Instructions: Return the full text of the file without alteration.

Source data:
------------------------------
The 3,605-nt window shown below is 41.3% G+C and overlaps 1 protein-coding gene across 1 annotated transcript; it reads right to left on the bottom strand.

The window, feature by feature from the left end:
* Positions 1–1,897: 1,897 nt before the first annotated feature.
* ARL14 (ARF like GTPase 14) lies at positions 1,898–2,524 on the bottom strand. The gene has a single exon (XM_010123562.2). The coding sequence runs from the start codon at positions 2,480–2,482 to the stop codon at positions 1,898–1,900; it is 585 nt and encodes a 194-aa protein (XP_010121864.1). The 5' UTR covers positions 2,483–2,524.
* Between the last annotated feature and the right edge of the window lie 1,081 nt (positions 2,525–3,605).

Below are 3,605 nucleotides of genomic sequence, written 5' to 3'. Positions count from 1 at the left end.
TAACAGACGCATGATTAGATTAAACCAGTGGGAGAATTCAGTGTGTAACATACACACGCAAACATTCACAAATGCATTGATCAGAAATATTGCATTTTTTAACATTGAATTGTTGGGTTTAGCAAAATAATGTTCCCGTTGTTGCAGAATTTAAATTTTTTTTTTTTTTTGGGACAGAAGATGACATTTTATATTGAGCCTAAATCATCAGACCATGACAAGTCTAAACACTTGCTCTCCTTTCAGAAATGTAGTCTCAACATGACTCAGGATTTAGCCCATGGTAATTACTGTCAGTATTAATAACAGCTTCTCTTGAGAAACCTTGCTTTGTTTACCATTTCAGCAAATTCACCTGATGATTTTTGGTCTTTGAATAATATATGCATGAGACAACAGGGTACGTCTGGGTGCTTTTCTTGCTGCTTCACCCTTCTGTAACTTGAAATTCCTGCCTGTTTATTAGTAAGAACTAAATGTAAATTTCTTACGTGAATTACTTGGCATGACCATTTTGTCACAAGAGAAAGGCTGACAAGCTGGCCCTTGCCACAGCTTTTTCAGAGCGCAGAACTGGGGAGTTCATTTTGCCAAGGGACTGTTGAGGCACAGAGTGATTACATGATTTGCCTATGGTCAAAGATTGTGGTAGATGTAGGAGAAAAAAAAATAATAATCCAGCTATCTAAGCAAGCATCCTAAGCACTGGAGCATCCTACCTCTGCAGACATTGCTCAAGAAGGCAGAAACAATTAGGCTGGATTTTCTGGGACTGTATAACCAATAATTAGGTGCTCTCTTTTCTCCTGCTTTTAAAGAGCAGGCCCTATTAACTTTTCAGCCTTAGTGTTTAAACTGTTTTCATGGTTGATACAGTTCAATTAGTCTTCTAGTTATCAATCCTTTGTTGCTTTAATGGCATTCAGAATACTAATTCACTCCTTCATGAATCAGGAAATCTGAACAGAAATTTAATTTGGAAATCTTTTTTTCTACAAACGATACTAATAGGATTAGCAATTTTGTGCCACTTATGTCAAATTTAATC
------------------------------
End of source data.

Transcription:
The 3,605-nt window shown below is 41.3% G+C and overlaps 1 protein-coding gene across 1 annotated transcript; it reads right to left on the bottom strand.

The window, feature by feature from the left end:
* Positions 1–1,897: 1,897 nt before the first annotated feature.
* ARL14 (ARF like GTPase 14) lies at positions 1,898–2,524 on the bottom strand. The gene has a single exon (XM_010123562.2). The coding sequence runs from the start codon at positions 2,480–2,482 to the stop codon at positions 1,898–1,900; it is 585 nt and encodes a 194-aa protein (XP_010121864.1). The 5' UTR covers positions 2,483–2,524.
* Between the last annotated feature and the right edge of the window lie 1,081 nt (positions 2,525–3,605).

Below are 3,605 nucleotides of genomic sequence, written 5' to 3'. Positions count from 1 at the left end.
TAACAGACGCATGATTAGATTAAACCAGTGGGAGAATTCAGTGTGTAACATACACACGCAAACATTCACAAATGCATTGATCAGAAATATTGCATTTTTTAACATTGAATTGTTGGGTTTAGCAAAATAATGTTCCCGTTGTTGCAGAATTTAAATTTTTTTTTTTTTTTGGGACAGAAGATGACATTTTATATTGAGCCTAAATCATCAGACCATGACAAGTCTAAACACTTGCTCTCCTTTCAGAAATGTAGTCTCAACATGACTCAGGATTTAGCCCATGGTAATTACTGTCAGTATTAATAACAGCTTCTCTTGAGAAACCTTGCTTTGTTTACCATTTCAGCAAATTCACCTGATGATTTTTGGTCTTTGAATAATATATGCATGAGACAACAGGGTACGTCTGGGTGCTTTTCTTGCTGCTTCACCCTTCTGTAACTTGAAATTCCTGCCTGTTTATTAGTAAGAACTAAATGTAAATTTCTTACGTGAATTACTTGGCATGACCATTTTGTCACAAGAGAAAGGCTGACAAGCTGGCCCTTGCCACAGCTTTTTCAGAGCGCAGAACTGGGGAGTTCATTTTGCCAAGGGACTGTTGAGGCACAGAGTGATTACATGATTTGCCTATGGTCAAAGATTGTGGTAGATGTAGGAGAAAAAAAAATAATAATCCAGCTATCTAAGCAAGCATCCTAAGCACTGGAGCATCCTACCTCTGCAGACATTGCTCAAGAAGGCAGAAACAATTAGGCTGGATTTTCTGGGACTGTATAACCAATAATTAGGTGCTCTCTTTTCTCCTGCTTTTAAAGAGCAGGCCCTATTAACTTTTCAGCCTTAGTGTTTAAACTGTTTTCATGGTTGATACAGTTCAATTAGTCTTCTAGTTATCAATCCTTTGTTGCTTTAATGGCATTCAGAATACTAATTCACTCCTTCATGAATCAGGAAATCTGAACAGAAATTTAATTTGGAAATCTTTTTTTCTACAAACGATACTAATAGGATTAGCAATTTTGTGCCACTTATGTCAAATTTAATC